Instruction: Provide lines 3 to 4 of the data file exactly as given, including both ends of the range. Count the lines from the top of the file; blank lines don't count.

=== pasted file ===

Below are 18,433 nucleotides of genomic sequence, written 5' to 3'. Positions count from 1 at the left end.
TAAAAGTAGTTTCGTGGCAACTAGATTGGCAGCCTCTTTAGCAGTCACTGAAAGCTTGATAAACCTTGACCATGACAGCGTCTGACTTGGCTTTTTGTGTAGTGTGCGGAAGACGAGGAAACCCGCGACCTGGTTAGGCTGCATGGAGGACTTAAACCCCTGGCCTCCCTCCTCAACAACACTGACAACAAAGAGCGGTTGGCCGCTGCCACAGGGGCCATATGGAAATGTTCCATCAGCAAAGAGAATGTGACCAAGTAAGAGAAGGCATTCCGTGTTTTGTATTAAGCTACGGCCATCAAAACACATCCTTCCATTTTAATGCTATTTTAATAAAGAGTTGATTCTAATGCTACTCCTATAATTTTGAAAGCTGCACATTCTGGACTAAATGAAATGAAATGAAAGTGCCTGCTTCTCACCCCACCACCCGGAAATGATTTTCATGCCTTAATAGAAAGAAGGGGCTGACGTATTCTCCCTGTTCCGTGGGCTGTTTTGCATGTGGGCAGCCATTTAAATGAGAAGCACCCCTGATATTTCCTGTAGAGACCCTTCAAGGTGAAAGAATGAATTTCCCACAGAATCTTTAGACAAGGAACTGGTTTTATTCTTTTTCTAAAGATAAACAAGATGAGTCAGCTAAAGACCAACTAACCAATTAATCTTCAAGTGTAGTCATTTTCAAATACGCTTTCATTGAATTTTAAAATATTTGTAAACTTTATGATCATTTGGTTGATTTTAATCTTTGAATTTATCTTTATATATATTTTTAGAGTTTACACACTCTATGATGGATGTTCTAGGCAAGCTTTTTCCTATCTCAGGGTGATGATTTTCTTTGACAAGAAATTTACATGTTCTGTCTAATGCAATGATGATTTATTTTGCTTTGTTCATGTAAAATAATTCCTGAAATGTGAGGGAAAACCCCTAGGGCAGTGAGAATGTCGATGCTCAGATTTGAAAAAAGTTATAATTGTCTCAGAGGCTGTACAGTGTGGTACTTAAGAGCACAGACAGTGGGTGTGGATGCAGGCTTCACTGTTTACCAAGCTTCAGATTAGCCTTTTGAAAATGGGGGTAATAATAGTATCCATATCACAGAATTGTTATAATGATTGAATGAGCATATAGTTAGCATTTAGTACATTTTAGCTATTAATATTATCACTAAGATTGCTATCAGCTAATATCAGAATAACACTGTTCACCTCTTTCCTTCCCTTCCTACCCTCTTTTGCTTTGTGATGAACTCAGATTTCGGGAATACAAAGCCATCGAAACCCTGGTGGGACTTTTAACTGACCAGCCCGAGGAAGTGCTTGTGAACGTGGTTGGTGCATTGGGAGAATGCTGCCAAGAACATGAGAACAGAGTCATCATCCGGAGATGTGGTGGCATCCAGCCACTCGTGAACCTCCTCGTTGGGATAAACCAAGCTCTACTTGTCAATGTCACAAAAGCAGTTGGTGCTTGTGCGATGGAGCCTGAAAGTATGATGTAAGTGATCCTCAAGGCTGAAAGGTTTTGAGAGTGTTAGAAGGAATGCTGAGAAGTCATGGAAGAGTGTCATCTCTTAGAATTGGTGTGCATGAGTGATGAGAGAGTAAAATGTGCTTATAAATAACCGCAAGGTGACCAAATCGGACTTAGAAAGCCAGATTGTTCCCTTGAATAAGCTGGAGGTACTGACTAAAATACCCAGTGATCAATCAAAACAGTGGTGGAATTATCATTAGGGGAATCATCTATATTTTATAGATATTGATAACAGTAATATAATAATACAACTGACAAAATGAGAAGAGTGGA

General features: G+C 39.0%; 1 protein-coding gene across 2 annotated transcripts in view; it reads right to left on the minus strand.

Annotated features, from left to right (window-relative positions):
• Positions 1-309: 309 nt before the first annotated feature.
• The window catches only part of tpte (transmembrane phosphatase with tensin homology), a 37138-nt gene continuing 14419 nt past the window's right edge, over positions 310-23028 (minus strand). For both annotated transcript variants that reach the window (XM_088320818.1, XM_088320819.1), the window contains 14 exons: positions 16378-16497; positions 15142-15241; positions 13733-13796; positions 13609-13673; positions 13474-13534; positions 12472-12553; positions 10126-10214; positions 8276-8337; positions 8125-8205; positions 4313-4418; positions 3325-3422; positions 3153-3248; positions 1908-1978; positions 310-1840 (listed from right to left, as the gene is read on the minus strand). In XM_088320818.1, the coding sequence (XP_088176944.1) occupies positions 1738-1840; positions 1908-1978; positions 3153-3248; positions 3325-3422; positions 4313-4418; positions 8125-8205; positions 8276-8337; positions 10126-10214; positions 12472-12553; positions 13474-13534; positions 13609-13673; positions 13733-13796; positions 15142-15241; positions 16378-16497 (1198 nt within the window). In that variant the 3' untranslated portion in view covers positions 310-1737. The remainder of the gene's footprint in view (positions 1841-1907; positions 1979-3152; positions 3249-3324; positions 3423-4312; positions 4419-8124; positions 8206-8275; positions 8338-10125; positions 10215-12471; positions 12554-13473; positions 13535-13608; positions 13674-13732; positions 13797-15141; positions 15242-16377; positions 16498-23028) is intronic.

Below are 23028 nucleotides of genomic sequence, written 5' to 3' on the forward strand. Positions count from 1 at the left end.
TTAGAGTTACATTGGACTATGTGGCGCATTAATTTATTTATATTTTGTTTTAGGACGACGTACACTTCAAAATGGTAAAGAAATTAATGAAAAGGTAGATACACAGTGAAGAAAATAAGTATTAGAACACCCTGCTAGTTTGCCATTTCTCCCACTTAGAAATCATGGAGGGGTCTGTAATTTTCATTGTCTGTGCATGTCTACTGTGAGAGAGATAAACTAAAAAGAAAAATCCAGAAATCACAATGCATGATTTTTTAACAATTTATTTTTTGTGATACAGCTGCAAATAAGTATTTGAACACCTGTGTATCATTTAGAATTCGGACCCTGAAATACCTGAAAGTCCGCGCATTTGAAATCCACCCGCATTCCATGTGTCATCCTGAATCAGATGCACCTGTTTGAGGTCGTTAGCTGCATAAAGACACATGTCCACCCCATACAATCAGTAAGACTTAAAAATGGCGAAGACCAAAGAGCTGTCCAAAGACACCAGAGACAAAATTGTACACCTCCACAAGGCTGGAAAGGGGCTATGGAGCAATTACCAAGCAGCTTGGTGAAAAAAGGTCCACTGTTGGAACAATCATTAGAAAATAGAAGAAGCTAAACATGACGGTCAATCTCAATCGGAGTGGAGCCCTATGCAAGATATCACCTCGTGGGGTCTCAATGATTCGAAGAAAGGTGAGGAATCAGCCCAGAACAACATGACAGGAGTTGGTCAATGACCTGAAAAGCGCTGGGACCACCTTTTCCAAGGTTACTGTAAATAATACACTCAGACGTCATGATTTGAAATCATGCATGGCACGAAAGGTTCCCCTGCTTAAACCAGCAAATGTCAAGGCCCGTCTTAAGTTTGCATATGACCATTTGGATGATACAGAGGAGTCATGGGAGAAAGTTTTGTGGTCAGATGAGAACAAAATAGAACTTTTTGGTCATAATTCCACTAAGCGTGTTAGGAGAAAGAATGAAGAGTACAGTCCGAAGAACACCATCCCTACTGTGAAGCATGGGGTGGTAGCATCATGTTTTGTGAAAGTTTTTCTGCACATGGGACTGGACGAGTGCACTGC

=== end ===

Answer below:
General features: G+C 39.0%; 1 protein-coding gene across 2 annotated transcripts in view; it reads right to left on the minus strand.

Annotated features, from left to right (window-relative positions):